What’s the Big Deal with Masking?

So what is the big deal? I would like to think any regular person could see the cumulative and collective benefit of wearing a mask during this global pandemic. Yet we see incident after incident of people in grocery stores or favorite restaurants freaking out over the management asking them to ‘please wear a mask’. It’s clear from what the experts report and what the science tells us (not to mention good old common sense) that wearing a mask protects yourself and others from COVID 19. A disease that is currently claiming the lives of over 2000 Americans a day. A disease that is overwhelming our healthcare system and likely to break the spirit of our healthcare professionals. This disease is devastating our economy and leaving far too many wondering how to keep groceries on the table and avoid eviction. A disease that has been politicized for the benefit of some of our law makers. The answer to getting this pandemic under control lies in our collective hands. The experts tell us that the solution (for now, as vaccine is coming) could be as simple as (science backs this up), wearing a mask and social distancing *(and wash those hands frequently). Yet, repeatedly, news story after story and online video after video, show anti-maskers yelling and stomping and generally making a complete fool of themselves in response to this request. The question remains, what’s the big deal with simply wearing a mask?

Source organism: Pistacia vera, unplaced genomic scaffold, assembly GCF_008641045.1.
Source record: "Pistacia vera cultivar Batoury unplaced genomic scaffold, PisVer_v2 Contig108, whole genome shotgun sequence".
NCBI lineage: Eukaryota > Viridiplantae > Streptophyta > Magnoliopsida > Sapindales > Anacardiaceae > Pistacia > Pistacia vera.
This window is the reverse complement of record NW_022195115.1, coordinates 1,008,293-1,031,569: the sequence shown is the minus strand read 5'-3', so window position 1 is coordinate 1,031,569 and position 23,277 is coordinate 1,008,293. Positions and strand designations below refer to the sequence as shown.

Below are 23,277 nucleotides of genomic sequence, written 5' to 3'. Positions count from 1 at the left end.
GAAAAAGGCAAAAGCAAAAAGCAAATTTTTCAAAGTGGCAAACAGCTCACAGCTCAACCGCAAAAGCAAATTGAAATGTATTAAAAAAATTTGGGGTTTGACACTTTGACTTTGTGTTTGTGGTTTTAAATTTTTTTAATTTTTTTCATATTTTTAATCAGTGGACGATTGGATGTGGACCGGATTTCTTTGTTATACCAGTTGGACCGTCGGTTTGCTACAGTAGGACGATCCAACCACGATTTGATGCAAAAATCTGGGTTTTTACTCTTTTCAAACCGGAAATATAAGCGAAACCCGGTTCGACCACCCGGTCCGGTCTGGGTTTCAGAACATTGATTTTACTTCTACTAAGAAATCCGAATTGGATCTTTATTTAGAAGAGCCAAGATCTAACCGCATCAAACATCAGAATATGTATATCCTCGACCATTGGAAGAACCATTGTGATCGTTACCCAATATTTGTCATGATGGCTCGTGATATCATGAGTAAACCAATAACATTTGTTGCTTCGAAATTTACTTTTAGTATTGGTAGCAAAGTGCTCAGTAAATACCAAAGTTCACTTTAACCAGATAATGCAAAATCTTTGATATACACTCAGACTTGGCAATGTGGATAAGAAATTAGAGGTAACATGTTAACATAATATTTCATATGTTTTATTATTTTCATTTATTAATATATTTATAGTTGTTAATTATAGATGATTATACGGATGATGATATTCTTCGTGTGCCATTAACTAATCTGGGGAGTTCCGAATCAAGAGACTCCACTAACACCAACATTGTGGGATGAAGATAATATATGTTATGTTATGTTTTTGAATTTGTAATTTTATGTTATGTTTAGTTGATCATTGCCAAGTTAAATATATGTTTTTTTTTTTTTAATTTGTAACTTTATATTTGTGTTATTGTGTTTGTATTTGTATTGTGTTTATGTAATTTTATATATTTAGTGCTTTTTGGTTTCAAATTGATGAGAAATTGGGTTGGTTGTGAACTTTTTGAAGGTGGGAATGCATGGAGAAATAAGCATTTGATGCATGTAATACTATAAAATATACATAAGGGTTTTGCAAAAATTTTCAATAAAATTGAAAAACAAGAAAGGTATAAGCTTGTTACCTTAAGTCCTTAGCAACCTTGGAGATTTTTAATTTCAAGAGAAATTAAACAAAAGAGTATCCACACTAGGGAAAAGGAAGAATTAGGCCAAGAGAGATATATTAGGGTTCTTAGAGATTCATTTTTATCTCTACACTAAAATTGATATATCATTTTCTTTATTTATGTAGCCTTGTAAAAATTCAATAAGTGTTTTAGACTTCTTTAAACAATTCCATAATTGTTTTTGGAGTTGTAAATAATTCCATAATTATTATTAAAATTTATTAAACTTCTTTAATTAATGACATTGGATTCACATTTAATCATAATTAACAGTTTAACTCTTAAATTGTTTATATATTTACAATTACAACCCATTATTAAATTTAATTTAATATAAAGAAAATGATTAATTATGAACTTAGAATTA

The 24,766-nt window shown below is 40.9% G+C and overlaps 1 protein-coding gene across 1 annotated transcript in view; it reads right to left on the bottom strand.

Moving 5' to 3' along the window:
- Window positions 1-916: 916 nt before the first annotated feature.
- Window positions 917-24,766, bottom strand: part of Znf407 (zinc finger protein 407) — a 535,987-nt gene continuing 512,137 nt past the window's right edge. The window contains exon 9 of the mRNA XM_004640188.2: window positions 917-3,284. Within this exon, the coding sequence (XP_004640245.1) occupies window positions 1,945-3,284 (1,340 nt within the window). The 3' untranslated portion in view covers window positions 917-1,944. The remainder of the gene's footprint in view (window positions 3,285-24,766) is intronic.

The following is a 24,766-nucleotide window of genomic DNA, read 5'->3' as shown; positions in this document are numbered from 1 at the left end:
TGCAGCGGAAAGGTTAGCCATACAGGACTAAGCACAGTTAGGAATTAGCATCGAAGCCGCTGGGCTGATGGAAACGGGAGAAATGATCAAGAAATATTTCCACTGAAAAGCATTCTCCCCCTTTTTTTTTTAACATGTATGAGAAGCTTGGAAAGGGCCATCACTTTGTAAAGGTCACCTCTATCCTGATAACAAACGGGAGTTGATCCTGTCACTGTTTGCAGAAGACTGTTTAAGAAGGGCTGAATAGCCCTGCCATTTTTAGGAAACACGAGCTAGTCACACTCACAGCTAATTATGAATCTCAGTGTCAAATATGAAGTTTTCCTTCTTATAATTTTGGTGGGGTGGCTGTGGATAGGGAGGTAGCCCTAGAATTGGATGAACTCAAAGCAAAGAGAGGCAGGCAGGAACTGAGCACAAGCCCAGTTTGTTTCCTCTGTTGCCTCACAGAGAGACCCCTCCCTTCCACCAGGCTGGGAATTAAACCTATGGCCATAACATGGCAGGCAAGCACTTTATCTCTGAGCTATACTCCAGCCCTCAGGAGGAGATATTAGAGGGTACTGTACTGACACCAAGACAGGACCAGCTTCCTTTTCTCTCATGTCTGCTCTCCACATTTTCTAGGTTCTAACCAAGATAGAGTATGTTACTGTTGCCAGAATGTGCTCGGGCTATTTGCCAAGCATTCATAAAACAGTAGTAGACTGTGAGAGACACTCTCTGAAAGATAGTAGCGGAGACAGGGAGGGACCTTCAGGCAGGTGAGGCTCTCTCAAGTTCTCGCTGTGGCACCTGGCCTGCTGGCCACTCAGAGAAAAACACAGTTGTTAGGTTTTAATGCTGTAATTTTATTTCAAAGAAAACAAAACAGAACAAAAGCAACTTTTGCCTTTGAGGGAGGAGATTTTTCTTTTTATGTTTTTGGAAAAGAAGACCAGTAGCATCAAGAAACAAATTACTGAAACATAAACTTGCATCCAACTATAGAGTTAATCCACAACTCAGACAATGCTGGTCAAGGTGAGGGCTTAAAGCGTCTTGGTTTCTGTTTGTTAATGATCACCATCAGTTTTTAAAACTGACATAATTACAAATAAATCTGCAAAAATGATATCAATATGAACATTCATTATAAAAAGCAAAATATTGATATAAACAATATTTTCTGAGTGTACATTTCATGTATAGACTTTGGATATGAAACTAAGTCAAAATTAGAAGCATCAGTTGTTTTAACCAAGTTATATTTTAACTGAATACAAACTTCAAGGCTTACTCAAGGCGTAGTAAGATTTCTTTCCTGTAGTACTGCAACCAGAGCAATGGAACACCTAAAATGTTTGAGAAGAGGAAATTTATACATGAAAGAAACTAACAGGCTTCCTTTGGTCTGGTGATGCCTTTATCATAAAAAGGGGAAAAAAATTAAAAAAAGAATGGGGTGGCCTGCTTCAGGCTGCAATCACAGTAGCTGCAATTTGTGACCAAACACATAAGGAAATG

Prior to November this year I did not personally know anyone who actually had the coronavirus. This led me, like many others, to question if it was really ‘as bad’ as the experts were telling us. Last week my partner’s family came in from out of town. We were responsible and wore masks while we visited outside. To be completely transparent, they had been told in route (they live a few states away) that they had been exposed to a family member who had just tested positive for Covid19. They admitted that they had recently visited with this person (no masks on), hugs and indoor visiting included. After some debate, we decided to go ahead with this visit with the precautions of visiting outside and wearing masks. After all, they had traveled far and rented a motel room. Mostly, they just really wanted to see their loved ones. I’ll admit that I had serious reservations about this but I didn’t want to be the one to say ‘no’. It was an uncomfortable situation. My partner and I, agreed to take the recommended precautions to feel safe about the visit, and told them to come ahead. Like I said, we wore masks and visited outside. We even cooked a meal and shared it while distancing around the fire pit outside. Two days after our visit, they got the results back from their own tests. They were positive for Covid19 while remaining asymptomatic. I’m so thankful that we took precautions. I have an autoimmune disorder and take medications that suppress my immune system. I’m not sure how the virus would affect me considering these underlying health conditions. From what the healthcare experts share, I might well be one of those who end up on a ventilator. My partner also has underlying health issues. This could have been disastrous. I’m so thankful that we all did our part to keep safe.